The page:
If you've been injured, your first concern should be getting proper medical treatment. But after you've been cared for, you may have questions as to who should pay for your medical bills and for time you lost from work. What about the pain and suffering you endured? Who can you sue for personal injuries? If your injury was caused by the negligence of someone else, you may have the right to sue him or her for recovery of damages.
In order to prove someone was negligent, you must first show that the person owed you some duty of care. Often you may be owed a duty of reasonable care under the circumstances. If you were injured because of someone's unreasonable act, or that person's failure to take reasonable precautions, you should be able to sue for your injuries.
However, a negligently-acting person is not enough. You must also prove that the person's negligence caused your injury. If a store left a slippery condition on the floor and you fell, you won't be able to recover for a back problem you had before the accident unless the fall made it worse. Any person or company, who breached a duty of care owed to you, when that breach caused your injuries, can usually be sued for damages.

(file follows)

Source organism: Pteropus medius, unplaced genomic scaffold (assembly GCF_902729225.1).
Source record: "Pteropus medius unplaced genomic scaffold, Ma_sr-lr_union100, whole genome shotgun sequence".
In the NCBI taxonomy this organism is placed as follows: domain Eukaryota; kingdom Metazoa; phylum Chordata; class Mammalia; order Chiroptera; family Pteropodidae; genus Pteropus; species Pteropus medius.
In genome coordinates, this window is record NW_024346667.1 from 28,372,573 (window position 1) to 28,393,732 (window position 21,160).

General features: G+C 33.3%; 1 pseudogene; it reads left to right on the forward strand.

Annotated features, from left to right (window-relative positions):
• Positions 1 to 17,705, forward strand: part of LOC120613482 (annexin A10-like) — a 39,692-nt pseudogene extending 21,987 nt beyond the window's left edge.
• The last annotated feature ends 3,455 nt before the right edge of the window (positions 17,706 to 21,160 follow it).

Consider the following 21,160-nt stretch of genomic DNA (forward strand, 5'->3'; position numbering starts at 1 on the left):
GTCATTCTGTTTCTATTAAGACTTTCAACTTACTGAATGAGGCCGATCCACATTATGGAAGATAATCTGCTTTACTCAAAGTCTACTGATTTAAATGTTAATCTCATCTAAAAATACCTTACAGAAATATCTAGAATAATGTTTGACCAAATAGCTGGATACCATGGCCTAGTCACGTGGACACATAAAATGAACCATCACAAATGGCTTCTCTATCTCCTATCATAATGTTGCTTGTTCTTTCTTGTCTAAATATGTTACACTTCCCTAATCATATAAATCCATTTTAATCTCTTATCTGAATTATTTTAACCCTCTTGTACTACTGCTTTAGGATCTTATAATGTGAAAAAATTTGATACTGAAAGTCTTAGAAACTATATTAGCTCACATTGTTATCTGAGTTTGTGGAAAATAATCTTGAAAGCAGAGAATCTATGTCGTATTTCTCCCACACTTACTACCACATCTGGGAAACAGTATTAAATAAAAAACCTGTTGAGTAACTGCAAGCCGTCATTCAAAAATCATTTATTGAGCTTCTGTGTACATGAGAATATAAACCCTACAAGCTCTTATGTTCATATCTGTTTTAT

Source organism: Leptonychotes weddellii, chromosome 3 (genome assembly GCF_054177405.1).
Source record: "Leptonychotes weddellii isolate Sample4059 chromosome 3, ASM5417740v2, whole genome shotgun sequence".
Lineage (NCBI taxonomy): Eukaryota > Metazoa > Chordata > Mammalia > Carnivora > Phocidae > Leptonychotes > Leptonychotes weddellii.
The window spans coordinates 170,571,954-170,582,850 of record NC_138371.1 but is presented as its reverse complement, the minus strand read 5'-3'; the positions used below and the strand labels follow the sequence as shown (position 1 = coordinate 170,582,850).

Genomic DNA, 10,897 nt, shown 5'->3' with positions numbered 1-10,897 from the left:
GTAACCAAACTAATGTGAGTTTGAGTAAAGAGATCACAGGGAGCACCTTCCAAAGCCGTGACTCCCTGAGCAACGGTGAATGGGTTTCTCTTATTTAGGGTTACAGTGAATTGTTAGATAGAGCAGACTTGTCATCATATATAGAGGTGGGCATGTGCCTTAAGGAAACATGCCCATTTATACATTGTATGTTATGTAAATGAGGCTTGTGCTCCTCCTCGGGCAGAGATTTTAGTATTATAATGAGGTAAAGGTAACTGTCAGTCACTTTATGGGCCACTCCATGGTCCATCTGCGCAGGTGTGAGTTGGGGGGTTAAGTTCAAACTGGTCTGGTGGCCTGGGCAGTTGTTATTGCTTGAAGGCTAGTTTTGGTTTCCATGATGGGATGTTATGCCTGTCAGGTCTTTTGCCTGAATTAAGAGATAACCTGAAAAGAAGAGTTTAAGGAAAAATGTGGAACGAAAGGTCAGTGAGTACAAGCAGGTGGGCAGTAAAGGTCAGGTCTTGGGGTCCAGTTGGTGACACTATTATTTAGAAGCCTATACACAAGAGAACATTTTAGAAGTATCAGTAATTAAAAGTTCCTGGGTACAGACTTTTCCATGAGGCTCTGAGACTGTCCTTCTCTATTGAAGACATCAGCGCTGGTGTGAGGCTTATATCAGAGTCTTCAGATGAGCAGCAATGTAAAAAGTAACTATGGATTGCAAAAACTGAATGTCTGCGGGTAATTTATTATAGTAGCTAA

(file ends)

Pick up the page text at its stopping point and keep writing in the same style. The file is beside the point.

You may also be able to sue companies if you are injured by their defective products. You can sue them for negligence, but you may also sue under a product liability theory that does not require you to prove negligence. In a product liability case, you need only show that the product was defective in some way, the defect caused your injury and that you suffered damages. Requirements for bringing a lawsuit vary in all states. Lawyers.com provides a summary of the requirements for all states.
If you are injured, consult with a competent attorney who can advise you fully as to who you can sue for your injuries.